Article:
‘A religious upbringing leads people to believe in god’?

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  • ‘A religious upbringing leads people to believe in god’?


Answer #1 | 14/01 2014 09:50
No. Most other atheists I know came from very religious families.
Positive: 100 %
Answer #2 | 14/01 2014 09:48
‘A religious upbringing leads people to believe in god’ wrong... ‘A religious upbringing brainwashes people to believe in god’ true
Positive: 100 %
Answer #3 | 14/01 2014 09:49
it actually does because most people who are Christians or Muslims actually are raised up to believe in that religion and that God. Upbringing is a important factor in believing in a religion. A ideology which is presented to someone at a young age sticks easier to that person especially if its brought by their parents and carers because its a survival mechanism to believe and follow your parents ( most parented organisms show this to an degree).
Answer #4 | 14/01 2014 09:47
Freedom of choice. There are many pastor's kids who have rejected God even though they daily were exposed to the living out of unconditional love.
Answer #5 | 14/01 2014 09:47
Not always.
Answer #6 | 14/01 2014 09:45
Well sure it does. For instance, if everyone on this board had been born in Iran rather than America, we'd all be praising Allah right now, and be non the wiser that we were brainwashed.
Answer #7 | 14/01 2014 09:47
One's upbringing plays a large part in what belief system they automatically adopt. That would seem to be common sense. If all you ever knew or heard from the people around you and those you trusted was that invisible leprechauns ruled the world, what do you think you'd believe?
Answer #8 | 14/01 2014 09:49
Well, to an extent of course. I was raised as a christian and so was one for many years. It was just my own desire to learn as much about it as I could that started uncovering all the inconsistencies and impossibilities. If I had been one of those people that was just content with going off whatever the preacher said Sunday mornings and not doing any of my own research I'd probably still be there. It's much harder to shake a belief that you've been scared/tricked/forced into believing from a young age, so many people just stay with it. It's also much less likely that someone without a religious upbringing, who was taught to think rationally, would gravitate towards religion later in life. So rare in fact that when it does happen it's basically the exception that proves the rule.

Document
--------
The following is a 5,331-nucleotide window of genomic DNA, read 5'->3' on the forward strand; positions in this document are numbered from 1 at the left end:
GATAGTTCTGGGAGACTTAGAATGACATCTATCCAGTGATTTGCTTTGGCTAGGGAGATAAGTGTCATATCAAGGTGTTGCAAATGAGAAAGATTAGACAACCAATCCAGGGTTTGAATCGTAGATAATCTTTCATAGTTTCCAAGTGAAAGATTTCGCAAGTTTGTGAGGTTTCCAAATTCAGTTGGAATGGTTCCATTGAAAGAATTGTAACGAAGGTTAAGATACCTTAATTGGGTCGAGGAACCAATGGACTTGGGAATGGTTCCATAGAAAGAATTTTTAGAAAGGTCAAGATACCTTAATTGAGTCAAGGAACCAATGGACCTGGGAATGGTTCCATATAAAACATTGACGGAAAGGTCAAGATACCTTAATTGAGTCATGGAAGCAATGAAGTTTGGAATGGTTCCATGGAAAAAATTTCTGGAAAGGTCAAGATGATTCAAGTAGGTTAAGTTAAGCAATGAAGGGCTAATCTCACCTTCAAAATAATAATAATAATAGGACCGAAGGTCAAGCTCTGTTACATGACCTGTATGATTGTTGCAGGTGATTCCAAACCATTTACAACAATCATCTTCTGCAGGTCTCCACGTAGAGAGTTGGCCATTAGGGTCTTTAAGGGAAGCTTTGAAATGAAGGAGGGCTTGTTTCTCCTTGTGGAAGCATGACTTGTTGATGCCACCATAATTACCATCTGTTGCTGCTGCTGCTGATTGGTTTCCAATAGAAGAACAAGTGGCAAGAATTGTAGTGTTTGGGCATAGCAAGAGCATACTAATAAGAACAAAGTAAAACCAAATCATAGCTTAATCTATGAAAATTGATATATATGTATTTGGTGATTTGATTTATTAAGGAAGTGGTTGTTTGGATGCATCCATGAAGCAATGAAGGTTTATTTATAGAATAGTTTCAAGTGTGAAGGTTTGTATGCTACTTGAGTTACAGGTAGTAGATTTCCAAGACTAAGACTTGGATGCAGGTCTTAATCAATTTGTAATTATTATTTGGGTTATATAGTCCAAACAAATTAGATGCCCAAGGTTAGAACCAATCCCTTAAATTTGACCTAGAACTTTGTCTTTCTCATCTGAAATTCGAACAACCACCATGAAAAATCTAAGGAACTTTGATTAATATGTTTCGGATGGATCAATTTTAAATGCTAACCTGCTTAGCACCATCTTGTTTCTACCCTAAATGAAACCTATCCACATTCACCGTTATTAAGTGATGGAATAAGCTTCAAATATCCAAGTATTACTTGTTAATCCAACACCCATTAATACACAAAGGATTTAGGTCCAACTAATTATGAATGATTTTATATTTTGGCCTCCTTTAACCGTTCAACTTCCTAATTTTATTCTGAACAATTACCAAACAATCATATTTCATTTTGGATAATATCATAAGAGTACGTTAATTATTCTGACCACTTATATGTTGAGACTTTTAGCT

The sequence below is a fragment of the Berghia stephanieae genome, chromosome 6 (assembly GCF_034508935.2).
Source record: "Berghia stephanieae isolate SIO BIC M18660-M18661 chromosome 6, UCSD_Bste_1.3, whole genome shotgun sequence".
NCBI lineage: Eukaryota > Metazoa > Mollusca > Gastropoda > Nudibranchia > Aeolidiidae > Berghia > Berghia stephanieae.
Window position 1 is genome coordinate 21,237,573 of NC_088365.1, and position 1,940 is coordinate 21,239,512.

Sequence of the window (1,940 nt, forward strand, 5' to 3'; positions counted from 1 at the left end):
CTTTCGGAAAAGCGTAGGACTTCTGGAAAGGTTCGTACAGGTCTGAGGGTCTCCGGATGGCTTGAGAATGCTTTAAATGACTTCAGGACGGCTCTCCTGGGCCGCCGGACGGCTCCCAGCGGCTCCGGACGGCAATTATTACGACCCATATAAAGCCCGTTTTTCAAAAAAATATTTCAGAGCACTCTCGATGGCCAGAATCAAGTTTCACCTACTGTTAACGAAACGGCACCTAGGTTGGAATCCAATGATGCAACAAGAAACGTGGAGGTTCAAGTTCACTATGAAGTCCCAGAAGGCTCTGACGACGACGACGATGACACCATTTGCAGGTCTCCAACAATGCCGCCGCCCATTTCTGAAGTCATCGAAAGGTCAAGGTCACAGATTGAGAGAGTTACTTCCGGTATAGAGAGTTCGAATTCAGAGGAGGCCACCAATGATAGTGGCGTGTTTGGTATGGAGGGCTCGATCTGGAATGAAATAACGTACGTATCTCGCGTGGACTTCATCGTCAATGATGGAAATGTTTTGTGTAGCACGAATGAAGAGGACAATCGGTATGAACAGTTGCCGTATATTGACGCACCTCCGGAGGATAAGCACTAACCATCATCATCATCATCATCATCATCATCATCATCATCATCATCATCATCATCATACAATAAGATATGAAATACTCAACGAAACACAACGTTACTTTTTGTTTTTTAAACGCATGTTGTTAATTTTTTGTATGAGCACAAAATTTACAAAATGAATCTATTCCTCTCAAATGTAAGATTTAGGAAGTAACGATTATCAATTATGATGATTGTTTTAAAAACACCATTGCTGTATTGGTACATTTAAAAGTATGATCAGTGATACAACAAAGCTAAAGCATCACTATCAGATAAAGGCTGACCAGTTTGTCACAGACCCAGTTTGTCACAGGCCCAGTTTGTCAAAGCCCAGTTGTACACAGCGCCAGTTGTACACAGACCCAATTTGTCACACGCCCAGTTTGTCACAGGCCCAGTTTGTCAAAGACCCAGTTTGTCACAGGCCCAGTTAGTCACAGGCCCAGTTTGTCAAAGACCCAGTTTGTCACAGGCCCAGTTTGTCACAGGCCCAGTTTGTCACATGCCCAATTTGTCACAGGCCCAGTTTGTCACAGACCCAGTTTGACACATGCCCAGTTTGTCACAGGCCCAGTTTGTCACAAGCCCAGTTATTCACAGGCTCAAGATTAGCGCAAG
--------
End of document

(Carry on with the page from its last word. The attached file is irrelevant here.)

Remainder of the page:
Answer #9 | 14/01 2014 09:45
False. The vast majority of atheists I've met were raised with a particular religion.
Answer #10 | 14/01 2014 10:05
Well, when you consider that people believe in the particular god they were told existed (Islamic, Christian, Hindu, or etc)...this correlation is hard to ignore. However, people do seem to be able to mentality rationalize this in order to protect their own religious belief. Sometimes they say 'this is true for me. That's true for them'. NONSENSE. Imagine that everyone in the Middle East believed the moon was made of gold because of what they were told growing up, and that everyone in Europe believed it was made of pure silver also because this is what they were taught, and everyone in America believed it was made of steel because of what they were told growing up. It doesn't make any sense to say 'this is the truth to me. And that is the truth to them.' Everyone would hopefully be able to see the sheer absurdity of people only believing in what they are told without knowing whether or not it's true. What would make the most sense is to doubt these claims and establish truth!
Answer #11 | 14/01 2014 10:11
In some ways, I think it does. I was brought up within a Roman Catholic family (not strictly religious though) and it does make me believe that there is a God. Whilst you're with your religious family/friends etc you fall into a habit of believing, you don't really question it, it just makes sense to you. It's automatic. Things presented at a young age stick to you. Upbringing is significant. However, when you get to the point when you really start questioning your religion, when you're older, you have other ideas of your own. No one can stop your mind from doubting about things. There are a lot of atheists from religious upbringings. It depends on the person. And overall, it's experiences that make you really think about it. For example when I was in Secondary school (highschool in America, I think?) we had a really interesting, detailed lesson on the Big Bang Theory and the creation of the Universe. It made a lot of sense because there was back up on it - factual stuff. And that made me consider things.
Answer #12 | 14/01 2014 09:54
In my case, it was the lack of answers in the secular humanist world. I had no religious upbringing. (Being generous) my parents were cafeteria catholics. Reading "Mere Christianity" by C.S. Lewis helped. I had no need for weird touchy-feely religion. I needed to get there by logic and reason... Hence, my Yahoo® name.
Answer #13 | 14/01 2014 09:50
i grew up in an italian catholic family. we lived across the street from a church and observed all holy days of obligation. we all went to confession, had our first holy communion and were all confirmed in the catholic church. sadly for the church, i read a few history books and also SEE how active they are in politics and don't pay taxes, how they enabled child molesters and how they lie in order to frighten old poeple into being more involved in their cult. the result of my 'religious' upbringing is that i'm very close to all out atheism...
Answer #14 | 14/01 2014 09:49
Answer #15 | 14/01 2014 09:50
What you are saying (not asking) is ‘A person who is indoctrinated to believe in God will believe in God. How can a balanced answer be given to an unbalanced speech?

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